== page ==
Not only does Donald Trump hold the smallest campaign war-chest at this point in the election cycle of any major party candidate in 16 years, but he is paying out a significant portion of funds to his own companies, following an analysis of his campaign spending.
Trump-linked businesses account for 17% of all of his campaign expenses to date, according to the latest financial filings required by federal law. The Republican Party candidate has paid almost $11m (£7.4m) to Trump organisations since he launched his campaign a year ago, reported CNN on Wednesday (22 June).
According to the report, filed to the Federal Election Commission, he paid at least $1.1m (£740,000) to his businesses and family members in May alone for event expenses and travel costs — nearly a fifth of the $6m (£4.1m) that his campaign paid out in the month.
That left him with only $1.3m (£880,000) in his campaign war chest at the beginning of June, compared with $42m (£28m) for his Democratic rival Hillary Clinton.
May expenditures included $420,000 (£280,000) to Mar-a-Lago, Trump's Florida club where he has held a number of primary celebrations, $350,000 (£237,000) — $4.6m (£3.1m) for the entire campaign — to TAG Air for use of his own private jets, and $125,000 to Trump Restaurants. Son Eric's Virginia wine business took in close to $1,300 (£879) in May. Trump also paid himself $3,085 (£2085) in May, according to the filings.
Another $577,000 (£390,000) went for payroll and rent at Trump Tower, which the candidate also uses as campaign headquarters. Some $400 (£270) was paid to Trump Ice, which makes bottled water.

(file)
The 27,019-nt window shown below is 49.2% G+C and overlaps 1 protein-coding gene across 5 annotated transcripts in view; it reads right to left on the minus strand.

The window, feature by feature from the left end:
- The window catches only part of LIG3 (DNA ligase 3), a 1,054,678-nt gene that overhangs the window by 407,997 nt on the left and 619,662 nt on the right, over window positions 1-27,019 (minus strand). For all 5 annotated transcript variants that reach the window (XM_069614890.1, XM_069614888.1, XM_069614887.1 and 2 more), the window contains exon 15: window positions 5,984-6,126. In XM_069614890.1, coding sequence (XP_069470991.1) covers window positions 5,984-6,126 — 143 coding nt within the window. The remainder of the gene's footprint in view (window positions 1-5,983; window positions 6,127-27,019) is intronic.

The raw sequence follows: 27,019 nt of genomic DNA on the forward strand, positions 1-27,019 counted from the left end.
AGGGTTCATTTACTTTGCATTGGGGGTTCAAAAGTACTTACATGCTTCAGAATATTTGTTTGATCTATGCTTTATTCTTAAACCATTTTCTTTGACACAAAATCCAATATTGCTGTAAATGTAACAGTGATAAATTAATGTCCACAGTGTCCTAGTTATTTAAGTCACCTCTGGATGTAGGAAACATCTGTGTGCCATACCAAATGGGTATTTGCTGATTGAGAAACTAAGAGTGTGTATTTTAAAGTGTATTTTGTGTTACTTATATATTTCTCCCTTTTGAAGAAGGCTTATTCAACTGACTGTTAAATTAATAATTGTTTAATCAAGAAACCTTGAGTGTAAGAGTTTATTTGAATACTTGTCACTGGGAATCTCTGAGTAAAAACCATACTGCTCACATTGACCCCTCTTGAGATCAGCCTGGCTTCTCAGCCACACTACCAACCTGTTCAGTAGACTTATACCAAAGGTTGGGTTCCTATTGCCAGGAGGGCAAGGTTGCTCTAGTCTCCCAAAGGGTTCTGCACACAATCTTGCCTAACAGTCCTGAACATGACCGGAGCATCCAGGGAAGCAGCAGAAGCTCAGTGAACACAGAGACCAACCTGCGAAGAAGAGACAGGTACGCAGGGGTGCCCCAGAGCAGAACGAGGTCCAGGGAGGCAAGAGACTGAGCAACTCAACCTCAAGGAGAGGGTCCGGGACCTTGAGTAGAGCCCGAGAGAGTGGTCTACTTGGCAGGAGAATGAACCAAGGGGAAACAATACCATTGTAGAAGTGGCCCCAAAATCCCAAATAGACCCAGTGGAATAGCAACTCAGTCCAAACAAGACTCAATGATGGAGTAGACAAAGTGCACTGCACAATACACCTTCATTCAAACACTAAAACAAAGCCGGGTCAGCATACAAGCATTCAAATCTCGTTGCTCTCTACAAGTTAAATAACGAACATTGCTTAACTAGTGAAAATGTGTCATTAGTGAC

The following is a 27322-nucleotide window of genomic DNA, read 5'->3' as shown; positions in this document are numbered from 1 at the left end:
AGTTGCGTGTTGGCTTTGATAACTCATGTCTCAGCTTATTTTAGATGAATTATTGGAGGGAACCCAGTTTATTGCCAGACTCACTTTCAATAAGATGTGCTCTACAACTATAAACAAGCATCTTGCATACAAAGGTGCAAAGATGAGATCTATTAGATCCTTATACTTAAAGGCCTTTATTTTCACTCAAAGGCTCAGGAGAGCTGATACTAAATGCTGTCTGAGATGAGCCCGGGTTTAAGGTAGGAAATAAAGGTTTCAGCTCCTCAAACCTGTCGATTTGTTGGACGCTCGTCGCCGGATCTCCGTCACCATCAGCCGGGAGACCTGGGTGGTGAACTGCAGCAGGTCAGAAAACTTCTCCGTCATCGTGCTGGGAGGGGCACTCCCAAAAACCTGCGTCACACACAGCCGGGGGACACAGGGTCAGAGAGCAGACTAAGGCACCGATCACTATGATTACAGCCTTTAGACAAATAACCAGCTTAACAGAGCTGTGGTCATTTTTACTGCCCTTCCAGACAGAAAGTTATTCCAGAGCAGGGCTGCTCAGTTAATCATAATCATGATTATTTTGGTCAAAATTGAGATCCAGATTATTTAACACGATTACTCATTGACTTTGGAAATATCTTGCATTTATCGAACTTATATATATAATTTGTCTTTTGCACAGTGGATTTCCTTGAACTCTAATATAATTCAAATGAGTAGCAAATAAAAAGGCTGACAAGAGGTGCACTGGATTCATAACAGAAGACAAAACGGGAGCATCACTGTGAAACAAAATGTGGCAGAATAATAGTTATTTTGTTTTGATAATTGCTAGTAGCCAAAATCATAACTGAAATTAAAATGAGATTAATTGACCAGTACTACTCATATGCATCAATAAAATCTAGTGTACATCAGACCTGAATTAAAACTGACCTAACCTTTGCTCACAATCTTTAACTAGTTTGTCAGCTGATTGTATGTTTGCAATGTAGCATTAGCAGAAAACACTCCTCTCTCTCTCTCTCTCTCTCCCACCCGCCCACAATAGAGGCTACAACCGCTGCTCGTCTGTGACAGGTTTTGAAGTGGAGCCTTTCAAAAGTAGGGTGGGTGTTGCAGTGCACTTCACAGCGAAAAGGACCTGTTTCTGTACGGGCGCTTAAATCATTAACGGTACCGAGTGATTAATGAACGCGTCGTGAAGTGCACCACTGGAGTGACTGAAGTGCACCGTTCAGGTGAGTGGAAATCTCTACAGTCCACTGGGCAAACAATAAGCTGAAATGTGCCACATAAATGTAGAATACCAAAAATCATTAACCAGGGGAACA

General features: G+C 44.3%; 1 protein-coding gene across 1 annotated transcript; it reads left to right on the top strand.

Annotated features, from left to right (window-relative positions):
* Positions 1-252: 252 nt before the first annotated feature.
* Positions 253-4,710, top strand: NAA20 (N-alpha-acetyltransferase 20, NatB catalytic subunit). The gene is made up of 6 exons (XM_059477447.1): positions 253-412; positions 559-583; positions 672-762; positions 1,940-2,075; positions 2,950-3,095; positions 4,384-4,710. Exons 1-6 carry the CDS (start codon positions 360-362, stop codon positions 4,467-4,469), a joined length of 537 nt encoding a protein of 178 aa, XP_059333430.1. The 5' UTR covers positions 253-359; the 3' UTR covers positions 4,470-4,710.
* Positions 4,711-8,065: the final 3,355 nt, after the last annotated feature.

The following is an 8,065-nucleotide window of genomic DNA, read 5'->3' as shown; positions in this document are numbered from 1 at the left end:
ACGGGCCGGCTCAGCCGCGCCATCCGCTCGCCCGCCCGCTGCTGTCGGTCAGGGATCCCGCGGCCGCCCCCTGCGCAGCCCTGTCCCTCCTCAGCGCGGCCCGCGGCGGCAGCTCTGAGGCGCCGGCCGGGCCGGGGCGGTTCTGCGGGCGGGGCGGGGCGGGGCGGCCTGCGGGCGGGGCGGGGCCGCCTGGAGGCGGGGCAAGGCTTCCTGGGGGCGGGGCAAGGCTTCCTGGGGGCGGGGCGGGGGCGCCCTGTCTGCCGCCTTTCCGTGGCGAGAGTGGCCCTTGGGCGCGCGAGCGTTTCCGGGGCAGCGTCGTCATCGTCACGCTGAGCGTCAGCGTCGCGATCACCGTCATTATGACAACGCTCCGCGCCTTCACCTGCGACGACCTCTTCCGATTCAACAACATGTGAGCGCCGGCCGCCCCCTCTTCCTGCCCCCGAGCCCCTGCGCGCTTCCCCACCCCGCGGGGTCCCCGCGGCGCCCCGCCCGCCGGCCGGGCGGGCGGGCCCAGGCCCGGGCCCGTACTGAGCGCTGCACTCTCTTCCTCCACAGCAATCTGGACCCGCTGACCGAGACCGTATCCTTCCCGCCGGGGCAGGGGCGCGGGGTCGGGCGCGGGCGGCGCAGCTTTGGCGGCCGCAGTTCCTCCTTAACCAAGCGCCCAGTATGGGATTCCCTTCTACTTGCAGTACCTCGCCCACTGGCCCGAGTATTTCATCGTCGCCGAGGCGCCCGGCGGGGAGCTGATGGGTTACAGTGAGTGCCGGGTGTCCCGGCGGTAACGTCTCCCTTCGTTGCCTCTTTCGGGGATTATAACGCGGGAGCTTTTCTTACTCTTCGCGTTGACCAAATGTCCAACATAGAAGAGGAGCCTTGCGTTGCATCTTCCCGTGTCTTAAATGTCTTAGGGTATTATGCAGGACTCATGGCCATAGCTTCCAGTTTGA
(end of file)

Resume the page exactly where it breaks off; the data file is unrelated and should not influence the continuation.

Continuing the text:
Experts have claimed that what Trump is doing is legal — but extremely unusual for a candidate. It's possible the campaign will end up being profitable for Trump. When he considered a third-party run in 2000, Trump at the time said : "It's very possible that I could be the first presidential candidate to run and make money on it."
He likes to boast that he can fund his own election bid — so he is beholden to no one — and has loaned his campaign some $40m(£27m), although Trump previously threatened to stop helping the GOP if some leaders continue to oppose his candidacy.
"He could end up turning a profit if he repaid himself for the campaign loans," Paul Ryan, a campaign finance expert with the Campaign Legal Center, told the New York Times. "He could get all his money back plus the profit margin for what his campaign has paid himself for goods and services."
The unusual financing and expenditures elicited a response from the liberal Daily Kos news site that Trump is running a "scampaign." Hillary Clinton tweeted: "What is Trump spending his meager campaign resources on? Why, himself, of course."